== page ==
Nov 6, 2014

Marketing as a Percentage of Revenue

Marketing is not static. It should grow with your company.

Salesforce.com invests 53% of its revenue into sales and marketing. Let that sink in for a moment. Fifty three percent!!! And its revenue for fiscal 2014 was $4.07 billion.

Is your company investing enough in sales and marketing to achieve its goals?

Companies are not spending enough on marketing

According to a study conducted by the CMO Council, 58% of businesses’ marketing budgets are under 4%. And less than 2% of companies are investing over 20% into sales and marketing.

Four percent of revenue as a marketing budget is a pittance. That means a $10 million a year business is only investing $400,000 into its salespeople, website, digital marketing, and promotions.

The difference between the companies who invest in marketing and the ones who don’t is stark. Guess who is growing and who is stuck?

Salesforce.com is king of the mountain for a reason

I started my career in the CRM industry. I sold a Lotus Notes-based CRM system to mid- to large-sized companies throughout North America.

In the early 2000’s there were thousands of software firms with CRM solutions. It was a cluttered mess. Today, you can count on both hands the CRM options.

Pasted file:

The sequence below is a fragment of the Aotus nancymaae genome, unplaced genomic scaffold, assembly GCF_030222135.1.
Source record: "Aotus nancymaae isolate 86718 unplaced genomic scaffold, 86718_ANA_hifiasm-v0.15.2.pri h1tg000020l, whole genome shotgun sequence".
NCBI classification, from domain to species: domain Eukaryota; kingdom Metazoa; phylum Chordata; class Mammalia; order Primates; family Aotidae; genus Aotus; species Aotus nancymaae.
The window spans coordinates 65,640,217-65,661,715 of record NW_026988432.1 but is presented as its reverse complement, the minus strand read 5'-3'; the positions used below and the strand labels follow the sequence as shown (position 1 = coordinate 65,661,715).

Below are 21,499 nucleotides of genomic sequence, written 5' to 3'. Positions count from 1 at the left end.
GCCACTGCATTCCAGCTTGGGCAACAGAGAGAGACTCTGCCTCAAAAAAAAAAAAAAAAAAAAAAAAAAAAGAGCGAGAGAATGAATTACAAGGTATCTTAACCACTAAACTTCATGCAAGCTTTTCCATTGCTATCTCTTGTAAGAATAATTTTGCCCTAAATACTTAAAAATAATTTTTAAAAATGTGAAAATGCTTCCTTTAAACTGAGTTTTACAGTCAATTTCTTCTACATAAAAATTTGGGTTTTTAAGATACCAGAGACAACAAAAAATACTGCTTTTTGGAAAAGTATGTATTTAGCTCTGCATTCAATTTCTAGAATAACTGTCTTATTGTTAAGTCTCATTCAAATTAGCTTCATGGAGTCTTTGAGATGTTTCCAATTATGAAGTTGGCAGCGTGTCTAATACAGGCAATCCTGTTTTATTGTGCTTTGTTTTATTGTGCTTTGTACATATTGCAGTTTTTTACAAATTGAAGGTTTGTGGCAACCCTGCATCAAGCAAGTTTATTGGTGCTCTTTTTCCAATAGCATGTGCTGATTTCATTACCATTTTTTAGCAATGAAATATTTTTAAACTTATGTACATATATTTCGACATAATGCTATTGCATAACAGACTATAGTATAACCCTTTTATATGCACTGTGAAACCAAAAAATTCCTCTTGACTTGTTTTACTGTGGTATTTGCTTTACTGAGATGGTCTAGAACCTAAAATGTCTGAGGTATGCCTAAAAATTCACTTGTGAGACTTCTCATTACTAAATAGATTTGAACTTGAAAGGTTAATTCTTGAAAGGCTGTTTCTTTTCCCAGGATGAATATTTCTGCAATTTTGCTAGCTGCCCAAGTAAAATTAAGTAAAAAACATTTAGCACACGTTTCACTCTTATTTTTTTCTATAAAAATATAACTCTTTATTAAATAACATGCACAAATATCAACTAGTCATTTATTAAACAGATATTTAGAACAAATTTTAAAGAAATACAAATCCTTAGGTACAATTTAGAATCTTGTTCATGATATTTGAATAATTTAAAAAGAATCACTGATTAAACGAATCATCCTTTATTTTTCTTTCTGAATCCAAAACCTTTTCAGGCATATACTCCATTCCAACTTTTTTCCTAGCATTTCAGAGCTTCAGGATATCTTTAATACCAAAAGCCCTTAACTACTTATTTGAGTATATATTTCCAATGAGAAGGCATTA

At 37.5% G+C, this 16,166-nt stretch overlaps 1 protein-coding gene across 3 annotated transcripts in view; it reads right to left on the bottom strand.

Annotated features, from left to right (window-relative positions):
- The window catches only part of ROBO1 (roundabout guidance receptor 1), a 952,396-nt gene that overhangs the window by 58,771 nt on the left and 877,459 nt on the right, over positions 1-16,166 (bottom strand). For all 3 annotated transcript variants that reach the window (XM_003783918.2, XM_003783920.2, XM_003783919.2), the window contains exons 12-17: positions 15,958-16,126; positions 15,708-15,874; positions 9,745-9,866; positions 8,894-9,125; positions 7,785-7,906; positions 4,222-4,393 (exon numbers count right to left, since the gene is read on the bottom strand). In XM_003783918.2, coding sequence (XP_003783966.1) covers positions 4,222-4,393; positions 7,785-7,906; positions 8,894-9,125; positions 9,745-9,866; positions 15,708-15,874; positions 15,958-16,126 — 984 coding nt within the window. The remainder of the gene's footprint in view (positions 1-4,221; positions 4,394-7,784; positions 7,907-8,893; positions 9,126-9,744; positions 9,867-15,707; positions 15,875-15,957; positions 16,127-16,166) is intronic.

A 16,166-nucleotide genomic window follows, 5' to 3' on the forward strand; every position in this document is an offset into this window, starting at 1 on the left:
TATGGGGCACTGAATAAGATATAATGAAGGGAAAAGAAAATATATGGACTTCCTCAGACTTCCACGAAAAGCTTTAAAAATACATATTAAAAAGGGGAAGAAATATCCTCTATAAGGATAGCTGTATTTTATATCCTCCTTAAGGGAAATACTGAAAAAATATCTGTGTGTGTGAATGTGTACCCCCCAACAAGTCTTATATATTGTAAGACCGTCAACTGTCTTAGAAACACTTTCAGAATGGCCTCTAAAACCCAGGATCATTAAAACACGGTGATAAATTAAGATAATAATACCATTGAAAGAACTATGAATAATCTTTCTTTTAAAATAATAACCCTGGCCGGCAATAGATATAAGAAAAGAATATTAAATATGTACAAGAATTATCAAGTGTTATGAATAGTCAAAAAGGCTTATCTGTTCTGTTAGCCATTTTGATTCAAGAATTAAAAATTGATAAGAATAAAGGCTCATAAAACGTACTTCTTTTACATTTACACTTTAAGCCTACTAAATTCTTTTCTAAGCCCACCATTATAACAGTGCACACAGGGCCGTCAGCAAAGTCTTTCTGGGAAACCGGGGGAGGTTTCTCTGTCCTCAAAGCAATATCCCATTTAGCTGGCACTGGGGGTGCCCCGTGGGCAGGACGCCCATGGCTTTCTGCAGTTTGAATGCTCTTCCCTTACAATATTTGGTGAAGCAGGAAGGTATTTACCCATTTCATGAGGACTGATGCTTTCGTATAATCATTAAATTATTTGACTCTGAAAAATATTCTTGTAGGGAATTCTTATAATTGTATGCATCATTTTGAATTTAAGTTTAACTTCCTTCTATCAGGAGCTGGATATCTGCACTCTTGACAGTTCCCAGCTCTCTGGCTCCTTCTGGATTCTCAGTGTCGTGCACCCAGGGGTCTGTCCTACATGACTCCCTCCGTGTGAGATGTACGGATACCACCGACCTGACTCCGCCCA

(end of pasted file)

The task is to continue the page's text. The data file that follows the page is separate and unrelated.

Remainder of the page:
According to Gartner, Salesforce.com has 16% market share of the CRM industry, which is well ahead of Microsoft, SAP, and Oracle. Salesforce is the king of the mountain in their space with good reason — the company invests more in its marketing as a percentage of revenue than its competitors.

Are you spending enough on marketing?

There’s no magic formula of how much a company should spend on sales and marketing. It’s unique to each business, its goals and strategy.

But challenge your assumptions:

  1. Are you investing enough in sales and marketing to sustain your growth goals?
  2. Are you investing enough in marketing to defend your brand and its market position from your competitors?

Marketing is an investment. Peter Drucker wrote, “Business has only two functions — marketing and innovation.”

Are you giving marketing the weight it deserves?

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